That’s a lot of things I could have picked up on.  Or is it?

For the past, almost year now, I’ve had a very hard time leaving the house for anything other than doctor’s appointments.  Yes, I’m a bit agoraphobic.  I think it’s understandable.  There’s a real possibility that when I go out I will have a vertigo attack, an asthma attack, lose my balance and fall, ect….   I feel safe at home.   This doesn’t mean I don’t go out.  It means I’m afraid when I do.  Sometimes, the fear wins, and I stay home.   Yes, that’s alright with me.   I’m still able to do go out and do something enjoyable now and then.  I work on it, but I still don’t want to take a lot of unnecessary risks.

Because of this fear, this sometimes paralyzing fear, I did not sit back and really analyze the anxiety I was feeling before we left, or the anxiety I was feeling in the store.  I was proud of myself for going!  I was proud that I got out of the car and went in the store!  I was proud of myself for feeling like I didn’t have to run from the store screaming!   So, not picking up on the anxiety being anything more than “normal”….understandable.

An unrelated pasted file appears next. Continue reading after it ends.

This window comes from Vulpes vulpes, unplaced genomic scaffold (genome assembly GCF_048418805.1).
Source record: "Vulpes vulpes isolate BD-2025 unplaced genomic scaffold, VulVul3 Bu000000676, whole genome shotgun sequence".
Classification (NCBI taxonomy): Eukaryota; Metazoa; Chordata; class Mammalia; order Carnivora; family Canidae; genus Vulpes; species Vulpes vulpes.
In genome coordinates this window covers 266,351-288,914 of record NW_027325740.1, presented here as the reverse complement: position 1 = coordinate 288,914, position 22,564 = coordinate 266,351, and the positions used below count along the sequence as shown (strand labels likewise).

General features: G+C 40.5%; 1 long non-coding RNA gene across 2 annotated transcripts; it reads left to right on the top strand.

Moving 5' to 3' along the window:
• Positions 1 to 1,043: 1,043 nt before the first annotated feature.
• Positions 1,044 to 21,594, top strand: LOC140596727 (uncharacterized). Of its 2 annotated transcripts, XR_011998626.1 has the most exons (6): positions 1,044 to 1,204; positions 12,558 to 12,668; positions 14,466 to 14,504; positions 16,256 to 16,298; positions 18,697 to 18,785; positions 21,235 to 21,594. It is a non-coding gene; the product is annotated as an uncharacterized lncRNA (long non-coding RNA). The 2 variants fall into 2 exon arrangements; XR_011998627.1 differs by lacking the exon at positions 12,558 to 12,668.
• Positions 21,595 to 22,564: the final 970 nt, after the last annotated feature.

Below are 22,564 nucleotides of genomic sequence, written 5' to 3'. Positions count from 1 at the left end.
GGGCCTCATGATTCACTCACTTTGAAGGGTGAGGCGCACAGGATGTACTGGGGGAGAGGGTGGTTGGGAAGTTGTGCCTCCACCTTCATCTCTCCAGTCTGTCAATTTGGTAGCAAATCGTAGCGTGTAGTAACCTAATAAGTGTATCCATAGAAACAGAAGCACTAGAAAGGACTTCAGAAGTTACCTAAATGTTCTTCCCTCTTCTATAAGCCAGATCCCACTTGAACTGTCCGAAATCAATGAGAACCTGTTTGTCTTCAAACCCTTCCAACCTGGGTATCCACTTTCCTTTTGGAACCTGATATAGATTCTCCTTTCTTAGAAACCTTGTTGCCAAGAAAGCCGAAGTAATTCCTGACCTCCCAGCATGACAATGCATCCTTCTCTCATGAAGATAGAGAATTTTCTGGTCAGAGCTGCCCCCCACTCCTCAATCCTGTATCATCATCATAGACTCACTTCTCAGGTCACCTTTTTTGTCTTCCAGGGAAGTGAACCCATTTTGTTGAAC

So I ask again.  What did I learn?

First, I did learn I need to think before I leave.  Listen to my body!

Is this feeling because of my fear of leaving or something else?

This time, it was mostly due to the fact that I had been put on a course of steroids and I was having a reaction I had not had before.  Yep.  I’ve heard many people tell me you can have these symptoms while on steroids, I simply haven’t had them before.  However, I was on a short pack of high dose steroids to break a month-long migraine.  It worked on the migraine.  That’s also why I was feeling a bit “manic”, and physically jumpy inside.   The physical jumpy feeling should have been a big clue.

Second, I learned that I do not do Big Box stores well.

Even if I had not been taking steroids, I was not focusing well in the store.  The tall aisles, with the repeating merchandise…..over and over….  The way the noise travels in the store….all of this, simply, is not good for me.  I learned this is a trigger for me.

Would it have helped to understand this during the attack?  NO!

Will this knowledge prevent future attacks?  Maybe

A person who has Meniere’s Disease is at the mercy of a vertigo attack.  A vertigo attack cannot be predicted.  It simply can’t.   Sometimes we have little clues that it may be starting, sometimes we don’t, but never can we predict it.   Nor can we stop it.   It is not our fault if it happens.  No matter what we do.  We can avoid our triggers to try to decrease the attacks.  We can take care of ourselves to try to make it easier to handle.  But we must remember we cannot blame ourselves.

I can never be in control.